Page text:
Oeno-File, the Wine & Gastronomy Column

by Frank Ward

Variety is the spice of memorable meals

A meal without food is like a honeymoon without a bride – something vital is missing. One glass of wine transform a sandwich into a repast and two different wines – a white and a red, say – transform your meal into a feast.

 

Almost all food tastes better with wine and dry wines surpass themselves with food. Once the cork is drawn, aroma and flavour expand; and when food and wine commingle the flavour of both is enhanced.

 

Whites have the edge with fish and reds with meats, but that should not deprive us of the pleasure of less conventional matches. A lushly fruity Fleurie, served cool, is quite delicious with grilled salmon; a subtle dry white can shed completely new light on tender pink lamb; a sweet Vouvray or Sancerre with goat cheese can be a revelation. One should not be hidebound: the palate swiftly grows tired of the same thing.

 

Dramatic contrasts – rough red with bland dishes – can work well, but harmony seems to be the keynote. A fat, succulent, deep-flavoured Bâtard-Montrachet from Burgundy is celestial with lobster but would be killed stone-dead by roll mop herrings.

 

A delicate Volnay from Burgundy (or a flowery Margaux from the Médoc), perfect with tender lamb or fillet of beef – would be wasted on a peppery stew. In this context, a massive red Rhône of the more rustic kind would come into its own – and would be much cheaper!

 

Affinity is the name of the game. By pure chance, a decadently ripe ’78 Grand Cru Chablis in my cellar goes superbly with asparagus simply because it smells and tastes very much like it. (Asparagus is reputed to be impossible with wines, but to my taste a white Hermitage or white Châteauneuf-du-Pape from the Rhône, or a Pinot Gris Réserve Personnelle from Alsace, also work very well indeed.

 

If a dish contains mushrooms it makes sense to uncork a bottle that has developed mushroomy aromas (many older wines do so). Salmon is a fat fish and tastes wonderful with “fat” whites like Pinot Gris and voluminous white Rhônes.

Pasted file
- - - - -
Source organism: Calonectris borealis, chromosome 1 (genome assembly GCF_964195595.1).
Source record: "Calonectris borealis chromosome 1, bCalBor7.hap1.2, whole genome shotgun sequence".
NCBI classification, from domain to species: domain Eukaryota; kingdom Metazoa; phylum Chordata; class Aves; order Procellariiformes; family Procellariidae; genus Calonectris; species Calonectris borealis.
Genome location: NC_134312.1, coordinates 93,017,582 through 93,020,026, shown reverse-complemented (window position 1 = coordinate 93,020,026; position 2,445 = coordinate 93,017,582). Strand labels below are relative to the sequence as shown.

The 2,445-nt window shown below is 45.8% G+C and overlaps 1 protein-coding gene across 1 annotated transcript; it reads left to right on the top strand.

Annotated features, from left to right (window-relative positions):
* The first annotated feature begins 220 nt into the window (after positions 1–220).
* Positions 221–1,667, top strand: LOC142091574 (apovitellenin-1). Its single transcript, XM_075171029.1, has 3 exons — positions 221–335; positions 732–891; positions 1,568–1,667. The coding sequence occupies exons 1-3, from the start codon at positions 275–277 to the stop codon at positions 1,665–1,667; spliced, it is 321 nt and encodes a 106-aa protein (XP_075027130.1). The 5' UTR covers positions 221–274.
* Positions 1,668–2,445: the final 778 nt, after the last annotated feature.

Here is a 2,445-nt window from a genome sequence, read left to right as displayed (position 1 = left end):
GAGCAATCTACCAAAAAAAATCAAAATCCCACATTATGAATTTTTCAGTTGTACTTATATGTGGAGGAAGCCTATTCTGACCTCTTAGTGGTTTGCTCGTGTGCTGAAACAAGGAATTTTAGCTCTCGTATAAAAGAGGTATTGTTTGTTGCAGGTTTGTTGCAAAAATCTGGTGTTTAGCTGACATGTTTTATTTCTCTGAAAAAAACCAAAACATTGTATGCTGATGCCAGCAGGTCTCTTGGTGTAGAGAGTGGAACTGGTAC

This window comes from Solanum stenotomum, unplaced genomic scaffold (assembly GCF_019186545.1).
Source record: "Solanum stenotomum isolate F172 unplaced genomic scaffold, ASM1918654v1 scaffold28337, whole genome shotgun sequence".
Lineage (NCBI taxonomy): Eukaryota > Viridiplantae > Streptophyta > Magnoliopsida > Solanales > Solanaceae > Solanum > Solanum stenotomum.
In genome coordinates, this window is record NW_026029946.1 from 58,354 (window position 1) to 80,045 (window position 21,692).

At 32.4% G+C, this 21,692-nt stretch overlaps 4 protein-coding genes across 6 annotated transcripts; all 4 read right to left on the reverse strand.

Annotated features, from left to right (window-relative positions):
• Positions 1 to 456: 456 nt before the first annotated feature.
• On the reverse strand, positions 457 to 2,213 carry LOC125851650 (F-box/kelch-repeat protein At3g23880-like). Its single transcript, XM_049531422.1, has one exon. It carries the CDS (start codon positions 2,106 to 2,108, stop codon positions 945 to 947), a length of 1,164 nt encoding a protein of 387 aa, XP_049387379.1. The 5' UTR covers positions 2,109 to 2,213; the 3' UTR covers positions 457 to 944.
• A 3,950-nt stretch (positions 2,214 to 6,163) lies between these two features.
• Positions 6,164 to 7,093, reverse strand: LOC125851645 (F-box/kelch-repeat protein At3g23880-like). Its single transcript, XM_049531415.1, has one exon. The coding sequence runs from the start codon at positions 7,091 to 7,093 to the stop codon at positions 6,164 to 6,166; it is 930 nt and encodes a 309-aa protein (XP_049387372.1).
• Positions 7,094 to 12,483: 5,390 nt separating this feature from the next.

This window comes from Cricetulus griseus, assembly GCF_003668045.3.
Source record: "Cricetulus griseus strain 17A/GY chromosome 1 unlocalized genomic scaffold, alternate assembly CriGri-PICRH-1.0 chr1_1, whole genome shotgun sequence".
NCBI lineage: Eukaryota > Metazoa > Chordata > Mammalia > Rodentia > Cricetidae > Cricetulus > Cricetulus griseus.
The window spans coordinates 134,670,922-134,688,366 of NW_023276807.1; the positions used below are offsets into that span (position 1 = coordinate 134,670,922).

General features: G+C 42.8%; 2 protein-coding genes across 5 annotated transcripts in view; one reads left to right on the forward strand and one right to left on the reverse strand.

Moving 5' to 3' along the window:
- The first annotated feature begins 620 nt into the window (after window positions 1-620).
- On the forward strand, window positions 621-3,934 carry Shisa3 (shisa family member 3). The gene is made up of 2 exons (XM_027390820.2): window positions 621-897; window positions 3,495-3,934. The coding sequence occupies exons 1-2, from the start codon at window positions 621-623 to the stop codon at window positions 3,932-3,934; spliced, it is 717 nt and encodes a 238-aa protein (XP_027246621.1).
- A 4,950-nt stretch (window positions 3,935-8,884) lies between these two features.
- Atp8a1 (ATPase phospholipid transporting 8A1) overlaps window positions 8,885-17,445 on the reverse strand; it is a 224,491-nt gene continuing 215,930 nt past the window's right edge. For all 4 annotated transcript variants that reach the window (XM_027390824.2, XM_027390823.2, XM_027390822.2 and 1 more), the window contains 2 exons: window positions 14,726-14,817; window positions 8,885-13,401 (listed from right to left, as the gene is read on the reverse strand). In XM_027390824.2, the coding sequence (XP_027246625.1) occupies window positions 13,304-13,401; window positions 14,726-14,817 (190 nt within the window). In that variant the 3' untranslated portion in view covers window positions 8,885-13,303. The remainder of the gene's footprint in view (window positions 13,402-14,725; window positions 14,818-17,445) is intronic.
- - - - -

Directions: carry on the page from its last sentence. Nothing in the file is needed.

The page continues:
The choice is completely different if the salmon is smoked: a dry fino sherry, a spicey gewürztraminer, or (truly a revelation) an off-dry Riesling from Germany.

 

If cod is flavoursome enough to take on really burly whites and even reds (the Norwegians love it with cool young claret), more delicate fish go swimmingly with more refined kind of wine – a white Premier Cru from Burgundy, fine Chablis, a dry Riesling from Alsace.

 

A truly massive, slightly decadent red is indispensable with game. And if the game is overripe, go for an almost decadently overripe red from the Côte de Nuits or the Rhône. In this respect, Alain Graillot’s superior Crozes Hermitage, “La Guiraude”, is an inspired choice, developing as it does aromas of truffles, autumn berries, undergrowth, and mushrooms (if you think I’m exaggerating, try it – if there’s any left!).

 

Butter-sauce (beurre blanc) figures in many fine dishes. A “buttery” Chardonnay is ideal here. Science supports custom: many wines described as buttery have been found to contain some of the very elements present in butter.

 

The choice of dishes and wines available to us is almost without limit. We could spend the rest of our lives ringing the changes on dishes and bottles. And starting a collection does not have to cost the earth. Only avoid dull wines without personality: they cost money without enhancing the quality of your life. And as a wise man once said, “Life is too short to drink mediocre wine”.

 

© Frank Ward 2010

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